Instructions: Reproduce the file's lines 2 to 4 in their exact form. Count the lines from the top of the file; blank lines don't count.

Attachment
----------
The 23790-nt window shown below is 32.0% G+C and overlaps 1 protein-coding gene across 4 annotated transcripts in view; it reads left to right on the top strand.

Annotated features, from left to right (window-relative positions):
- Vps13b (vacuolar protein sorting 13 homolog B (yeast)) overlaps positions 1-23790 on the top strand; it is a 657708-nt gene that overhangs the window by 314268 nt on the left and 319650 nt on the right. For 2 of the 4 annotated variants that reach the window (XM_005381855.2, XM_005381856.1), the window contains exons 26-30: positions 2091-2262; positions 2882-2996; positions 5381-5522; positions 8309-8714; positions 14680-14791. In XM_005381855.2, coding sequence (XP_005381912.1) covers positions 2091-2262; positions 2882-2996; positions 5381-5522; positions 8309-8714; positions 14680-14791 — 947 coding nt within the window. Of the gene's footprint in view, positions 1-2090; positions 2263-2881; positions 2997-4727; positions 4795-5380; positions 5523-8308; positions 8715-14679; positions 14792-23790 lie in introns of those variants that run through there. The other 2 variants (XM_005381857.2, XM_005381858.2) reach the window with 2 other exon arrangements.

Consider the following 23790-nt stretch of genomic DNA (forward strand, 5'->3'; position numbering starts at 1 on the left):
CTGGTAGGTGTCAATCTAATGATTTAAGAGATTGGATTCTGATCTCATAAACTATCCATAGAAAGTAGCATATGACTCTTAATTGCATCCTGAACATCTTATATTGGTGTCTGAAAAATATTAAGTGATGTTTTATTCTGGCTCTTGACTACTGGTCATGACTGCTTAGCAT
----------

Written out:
Annotated features, from left to right (window-relative positions):
- Vps13b (vacuolar protein sorting 13 homolog B (yeast)) overlaps positions 1-23790 on the top strand; it is a 657708-nt gene that overhangs the window by 314268 nt on the left and 319650 nt on the right. For 2 of the 4 annotated variants that reach the window (XM_005381855.2, XM_005381856.1), the window contains exons 26-30: positions 2091-2262; positions 2882-2996; positions 5381-5522; positions 8309-8714; positions 14680-14791. In XM_005381855.2, coding sequence (XP_005381912.1) covers positions 2091-2262; positions 2882-2996; positions 5381-5522; positions 8309-8714; positions 14680-14791 — 947 coding nt within the window. Of the gene's footprint in view, positions 1-2090; positions 2263-2881; positions 2997-4727; positions 4795-5380; positions 5523-8308; positions 8715-14679; positions 14792-23790 lie in introns of those variants that run through there. The other 2 variants (XM_005381857.2, XM_005381858.2) reach the window with 2 other exon arrangements.

Consider the following 23790-nt stretch of genomic DNA (forward strand, 5'->3'; position numbering starts at 1 on the left):